I am an adjunct instructor in an innovative writing department in Virginia. It doesn't take long for me to realize that I'm looking into a conference room of full-time faculty members. Then I remember that it's the second Wednesday of the month and time for the faculty meeting. Adjunct faculty members are invited, too, in my department, but it just so happens that the meeting is always on Wednesdays at 11:15 a.m., when most of the adjuncts are scheduled to teach so that the full-time faculty members can have this meeting.

Such is the life of the adjunct, and this outside-looking-in method of inclusion has been going on for far too long.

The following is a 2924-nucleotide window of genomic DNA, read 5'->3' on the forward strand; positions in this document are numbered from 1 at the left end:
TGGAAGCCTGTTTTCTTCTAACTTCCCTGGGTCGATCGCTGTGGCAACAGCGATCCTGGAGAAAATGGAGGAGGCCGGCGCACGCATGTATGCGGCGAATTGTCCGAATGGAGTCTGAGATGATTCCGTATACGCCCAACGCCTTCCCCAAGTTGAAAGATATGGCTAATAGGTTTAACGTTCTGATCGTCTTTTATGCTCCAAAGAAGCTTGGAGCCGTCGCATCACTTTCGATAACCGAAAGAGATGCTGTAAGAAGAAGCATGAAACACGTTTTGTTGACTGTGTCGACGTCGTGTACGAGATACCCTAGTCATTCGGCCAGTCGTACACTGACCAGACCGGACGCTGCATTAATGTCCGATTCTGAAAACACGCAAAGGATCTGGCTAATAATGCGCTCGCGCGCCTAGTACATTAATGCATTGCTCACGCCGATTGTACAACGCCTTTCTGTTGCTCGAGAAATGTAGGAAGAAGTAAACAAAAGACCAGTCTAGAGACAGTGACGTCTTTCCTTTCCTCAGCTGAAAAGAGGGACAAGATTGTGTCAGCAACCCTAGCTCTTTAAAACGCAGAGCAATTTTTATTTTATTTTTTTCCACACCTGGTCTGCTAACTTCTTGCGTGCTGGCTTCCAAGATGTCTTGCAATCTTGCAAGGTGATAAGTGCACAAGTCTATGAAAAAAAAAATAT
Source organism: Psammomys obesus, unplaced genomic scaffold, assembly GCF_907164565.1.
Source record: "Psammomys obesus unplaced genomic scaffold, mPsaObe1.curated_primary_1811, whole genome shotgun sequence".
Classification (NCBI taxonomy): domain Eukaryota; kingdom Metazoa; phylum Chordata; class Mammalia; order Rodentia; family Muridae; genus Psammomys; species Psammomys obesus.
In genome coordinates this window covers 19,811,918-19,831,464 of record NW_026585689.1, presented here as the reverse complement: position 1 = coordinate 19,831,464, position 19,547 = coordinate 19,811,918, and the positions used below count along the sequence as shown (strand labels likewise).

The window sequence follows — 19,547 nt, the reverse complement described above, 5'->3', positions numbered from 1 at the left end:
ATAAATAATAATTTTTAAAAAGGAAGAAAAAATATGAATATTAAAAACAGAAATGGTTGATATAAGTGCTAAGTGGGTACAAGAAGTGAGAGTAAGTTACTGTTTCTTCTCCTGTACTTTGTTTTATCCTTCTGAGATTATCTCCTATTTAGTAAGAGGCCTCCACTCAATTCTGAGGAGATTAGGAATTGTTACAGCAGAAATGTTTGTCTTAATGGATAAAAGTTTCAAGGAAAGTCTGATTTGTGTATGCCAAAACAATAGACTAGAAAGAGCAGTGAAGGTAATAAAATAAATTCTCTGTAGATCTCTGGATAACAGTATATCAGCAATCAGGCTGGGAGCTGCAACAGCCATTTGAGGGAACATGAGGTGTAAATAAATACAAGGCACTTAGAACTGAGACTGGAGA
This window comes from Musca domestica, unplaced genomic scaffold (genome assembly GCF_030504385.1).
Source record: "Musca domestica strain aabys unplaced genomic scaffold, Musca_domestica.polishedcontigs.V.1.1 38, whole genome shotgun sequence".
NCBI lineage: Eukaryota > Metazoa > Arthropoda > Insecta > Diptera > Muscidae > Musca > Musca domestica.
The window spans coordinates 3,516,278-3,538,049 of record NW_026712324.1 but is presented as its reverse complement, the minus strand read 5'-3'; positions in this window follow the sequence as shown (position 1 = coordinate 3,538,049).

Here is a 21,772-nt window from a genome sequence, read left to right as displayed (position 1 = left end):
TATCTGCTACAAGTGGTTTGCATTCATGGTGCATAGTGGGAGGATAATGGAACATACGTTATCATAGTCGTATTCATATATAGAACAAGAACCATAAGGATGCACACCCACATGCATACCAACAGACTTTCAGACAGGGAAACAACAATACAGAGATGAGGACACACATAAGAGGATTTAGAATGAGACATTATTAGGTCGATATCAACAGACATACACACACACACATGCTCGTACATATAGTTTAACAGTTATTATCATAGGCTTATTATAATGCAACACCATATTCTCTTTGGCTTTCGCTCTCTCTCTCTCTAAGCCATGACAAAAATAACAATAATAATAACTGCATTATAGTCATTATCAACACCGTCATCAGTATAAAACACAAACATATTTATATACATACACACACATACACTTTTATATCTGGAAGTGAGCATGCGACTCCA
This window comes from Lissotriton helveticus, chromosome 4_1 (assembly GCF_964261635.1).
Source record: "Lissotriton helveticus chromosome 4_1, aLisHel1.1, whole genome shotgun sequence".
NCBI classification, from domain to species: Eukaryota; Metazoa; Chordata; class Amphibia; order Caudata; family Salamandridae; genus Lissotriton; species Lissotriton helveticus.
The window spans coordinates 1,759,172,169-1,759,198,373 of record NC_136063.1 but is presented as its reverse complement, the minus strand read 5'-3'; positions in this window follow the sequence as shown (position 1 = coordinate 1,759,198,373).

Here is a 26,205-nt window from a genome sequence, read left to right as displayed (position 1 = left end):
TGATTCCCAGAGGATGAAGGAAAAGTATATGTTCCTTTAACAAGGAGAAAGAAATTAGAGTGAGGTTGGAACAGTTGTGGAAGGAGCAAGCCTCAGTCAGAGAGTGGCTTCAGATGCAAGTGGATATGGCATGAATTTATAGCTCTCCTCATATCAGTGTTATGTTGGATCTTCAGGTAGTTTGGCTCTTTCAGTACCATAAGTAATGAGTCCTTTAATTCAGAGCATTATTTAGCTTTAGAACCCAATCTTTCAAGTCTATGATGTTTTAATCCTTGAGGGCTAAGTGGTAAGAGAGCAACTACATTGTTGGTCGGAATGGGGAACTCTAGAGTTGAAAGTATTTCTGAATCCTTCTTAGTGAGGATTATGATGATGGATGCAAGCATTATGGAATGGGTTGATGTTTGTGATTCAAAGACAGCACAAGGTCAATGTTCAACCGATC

I am not bitter about my low salary, my lack of benefits, the uncertainty of a job next semester, or the terrible summers, when a lack of available classes means a lack of income. I'm actually thankful. I realize I don't have a Ph.D., nor do I have mounds of teaching experience. It was almost a gift, I sometimes think, that I was hired at all.

Before working here, I was a newspaper editor who had taught only one class for one semester at a nearby community college. I fell in love with teaching during that semester and decided I wanted to pursue it as a career. Entering the land of the four-year university was an amazing experience. I was full of adrenaline and nerves. My colleagues and department were supportive: Both full-and part-time faculty members were always available to answer my questions and give me the advice I needed to become a better instructor. In conversing with part-time faculty members in other departments, I heard horror stories about how they were treated